Dance, Trance, and Transformation: The Art of Movement in Gaudiya Temples

How to Cite

Pika Ghosh. (2022). Dance, Trance, and Transformation: The Art of Movement in Gaudiya Temples: Journal of Vaishnava Studies. Journal of Vaishnava Studies, 21(2), 87–110. Retrieved from


Dance as a mode of devotional expression has received some attention in studies of the devadasis at the Jagannath Temple in Puri, and more recently the gotipua dancers in the eastern region,1 but the role of dance as a form of community worship in the Gaudiya tradition has hardly received the scholarly inquiry it deserves. Yet, we know that dance was one of the earliest, and most powerful mechanisms deployed toward the coalescence of the nascent religious community in the sixteenth century. Chaitanya (1486-1533) led his followers in nagar samkirtan, dancing and singing songs praising Krishna, most often describing the episodes and emotions of his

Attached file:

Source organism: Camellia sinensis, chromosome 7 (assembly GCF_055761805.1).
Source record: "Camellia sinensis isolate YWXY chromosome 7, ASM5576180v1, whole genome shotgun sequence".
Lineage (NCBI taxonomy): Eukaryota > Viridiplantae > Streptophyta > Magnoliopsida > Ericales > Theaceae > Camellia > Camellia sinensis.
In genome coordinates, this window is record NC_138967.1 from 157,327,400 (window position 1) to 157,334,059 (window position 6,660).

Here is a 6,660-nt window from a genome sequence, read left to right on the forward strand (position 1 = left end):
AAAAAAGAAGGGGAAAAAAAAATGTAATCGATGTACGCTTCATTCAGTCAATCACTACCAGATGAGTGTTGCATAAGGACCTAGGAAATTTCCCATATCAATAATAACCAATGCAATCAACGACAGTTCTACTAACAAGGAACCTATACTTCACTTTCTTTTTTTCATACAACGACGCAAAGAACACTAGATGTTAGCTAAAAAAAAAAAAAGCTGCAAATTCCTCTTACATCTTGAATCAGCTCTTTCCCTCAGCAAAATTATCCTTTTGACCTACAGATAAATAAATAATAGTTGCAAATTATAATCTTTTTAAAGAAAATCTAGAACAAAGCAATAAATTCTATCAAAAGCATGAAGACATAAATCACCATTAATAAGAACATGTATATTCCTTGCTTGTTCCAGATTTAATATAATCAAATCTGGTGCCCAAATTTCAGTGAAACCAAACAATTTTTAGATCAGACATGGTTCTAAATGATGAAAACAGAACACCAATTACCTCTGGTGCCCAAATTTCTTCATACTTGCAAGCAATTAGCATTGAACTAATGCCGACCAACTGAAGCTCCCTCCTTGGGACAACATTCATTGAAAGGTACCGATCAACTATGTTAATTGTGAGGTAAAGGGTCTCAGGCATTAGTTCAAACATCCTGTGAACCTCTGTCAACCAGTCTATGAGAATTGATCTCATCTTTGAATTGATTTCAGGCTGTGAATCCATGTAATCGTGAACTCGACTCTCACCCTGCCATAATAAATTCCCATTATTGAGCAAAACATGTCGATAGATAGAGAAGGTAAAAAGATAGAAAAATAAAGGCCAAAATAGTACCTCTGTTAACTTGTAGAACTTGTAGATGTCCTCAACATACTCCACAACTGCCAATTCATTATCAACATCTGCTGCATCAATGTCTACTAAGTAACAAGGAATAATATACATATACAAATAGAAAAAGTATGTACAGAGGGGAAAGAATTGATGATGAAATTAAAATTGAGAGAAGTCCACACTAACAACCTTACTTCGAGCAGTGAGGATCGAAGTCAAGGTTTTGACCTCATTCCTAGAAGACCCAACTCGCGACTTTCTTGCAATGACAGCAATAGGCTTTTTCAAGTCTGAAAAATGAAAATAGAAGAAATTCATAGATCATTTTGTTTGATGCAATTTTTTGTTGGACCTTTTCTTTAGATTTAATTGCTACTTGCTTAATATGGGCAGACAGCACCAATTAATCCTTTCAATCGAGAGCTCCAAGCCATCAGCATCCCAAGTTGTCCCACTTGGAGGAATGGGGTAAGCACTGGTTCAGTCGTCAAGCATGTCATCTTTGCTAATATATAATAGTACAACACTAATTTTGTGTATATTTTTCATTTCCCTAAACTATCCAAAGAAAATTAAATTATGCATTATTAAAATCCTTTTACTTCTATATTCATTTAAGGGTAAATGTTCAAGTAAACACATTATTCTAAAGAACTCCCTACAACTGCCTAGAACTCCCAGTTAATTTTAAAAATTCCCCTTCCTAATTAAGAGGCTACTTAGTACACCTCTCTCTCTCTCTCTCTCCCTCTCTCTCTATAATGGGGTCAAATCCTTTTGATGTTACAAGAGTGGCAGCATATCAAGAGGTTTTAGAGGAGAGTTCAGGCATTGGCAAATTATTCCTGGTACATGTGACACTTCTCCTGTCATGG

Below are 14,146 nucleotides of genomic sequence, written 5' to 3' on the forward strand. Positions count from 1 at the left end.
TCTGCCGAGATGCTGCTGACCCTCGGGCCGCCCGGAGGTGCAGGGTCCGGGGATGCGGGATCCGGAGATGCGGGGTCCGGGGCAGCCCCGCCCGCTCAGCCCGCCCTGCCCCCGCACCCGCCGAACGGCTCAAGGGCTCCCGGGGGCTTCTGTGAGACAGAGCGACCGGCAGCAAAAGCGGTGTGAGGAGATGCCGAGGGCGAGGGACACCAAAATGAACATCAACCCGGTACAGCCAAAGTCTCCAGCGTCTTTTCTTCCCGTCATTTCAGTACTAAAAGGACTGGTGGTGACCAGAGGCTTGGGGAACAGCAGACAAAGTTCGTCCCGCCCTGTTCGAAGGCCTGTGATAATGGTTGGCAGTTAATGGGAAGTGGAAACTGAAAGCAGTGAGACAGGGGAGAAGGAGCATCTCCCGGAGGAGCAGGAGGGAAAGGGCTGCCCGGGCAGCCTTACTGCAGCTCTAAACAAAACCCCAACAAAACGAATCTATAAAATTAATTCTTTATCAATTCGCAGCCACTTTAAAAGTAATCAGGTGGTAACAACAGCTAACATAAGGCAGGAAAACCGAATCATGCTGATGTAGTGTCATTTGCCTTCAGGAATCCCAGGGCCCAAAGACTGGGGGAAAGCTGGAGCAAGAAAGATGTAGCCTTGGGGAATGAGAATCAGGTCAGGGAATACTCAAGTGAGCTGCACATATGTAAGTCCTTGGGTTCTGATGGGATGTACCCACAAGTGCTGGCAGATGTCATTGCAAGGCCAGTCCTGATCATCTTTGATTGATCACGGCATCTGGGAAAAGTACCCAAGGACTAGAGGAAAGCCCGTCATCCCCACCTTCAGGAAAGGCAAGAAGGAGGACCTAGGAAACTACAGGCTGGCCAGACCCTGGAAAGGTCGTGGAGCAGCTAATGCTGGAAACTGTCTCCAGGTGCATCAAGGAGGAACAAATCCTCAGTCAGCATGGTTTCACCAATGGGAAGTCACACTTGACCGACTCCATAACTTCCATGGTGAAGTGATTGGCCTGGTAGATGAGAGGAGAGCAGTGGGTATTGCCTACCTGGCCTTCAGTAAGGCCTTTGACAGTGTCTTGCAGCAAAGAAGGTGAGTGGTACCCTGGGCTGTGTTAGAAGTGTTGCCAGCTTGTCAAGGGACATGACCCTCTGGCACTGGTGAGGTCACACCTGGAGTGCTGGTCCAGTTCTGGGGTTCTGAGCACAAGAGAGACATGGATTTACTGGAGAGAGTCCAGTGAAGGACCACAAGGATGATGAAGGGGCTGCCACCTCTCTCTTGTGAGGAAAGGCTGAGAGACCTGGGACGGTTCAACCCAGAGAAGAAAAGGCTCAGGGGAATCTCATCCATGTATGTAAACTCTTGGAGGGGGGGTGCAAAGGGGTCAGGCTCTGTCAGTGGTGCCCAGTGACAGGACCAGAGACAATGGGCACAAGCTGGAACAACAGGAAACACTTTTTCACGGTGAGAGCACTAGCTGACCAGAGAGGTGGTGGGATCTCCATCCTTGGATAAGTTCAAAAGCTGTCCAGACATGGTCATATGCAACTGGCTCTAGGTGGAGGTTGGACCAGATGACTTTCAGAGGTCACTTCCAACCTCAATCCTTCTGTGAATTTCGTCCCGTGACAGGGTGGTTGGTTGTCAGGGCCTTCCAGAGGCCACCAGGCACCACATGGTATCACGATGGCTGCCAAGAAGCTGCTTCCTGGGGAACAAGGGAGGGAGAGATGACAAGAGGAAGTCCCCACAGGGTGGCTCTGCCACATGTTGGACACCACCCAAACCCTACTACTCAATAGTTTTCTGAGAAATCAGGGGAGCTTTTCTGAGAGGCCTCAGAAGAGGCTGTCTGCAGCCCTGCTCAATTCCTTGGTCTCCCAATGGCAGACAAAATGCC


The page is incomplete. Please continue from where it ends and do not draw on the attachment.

relationship with his beloved, Radha.2 These sessions lasted through the night, and they were so moving that they induced visceral responses of tears, trembling, and even fainting. Throngs of worshippers overflowed into the streets of his hometown of Nabadwip, and the growing popularity of nagar samkirtan through the sixteenth-century swept Bengal in the east and Vrindavan in north India in
a frenzy of passionate song, dance, and ecstatic devotion.

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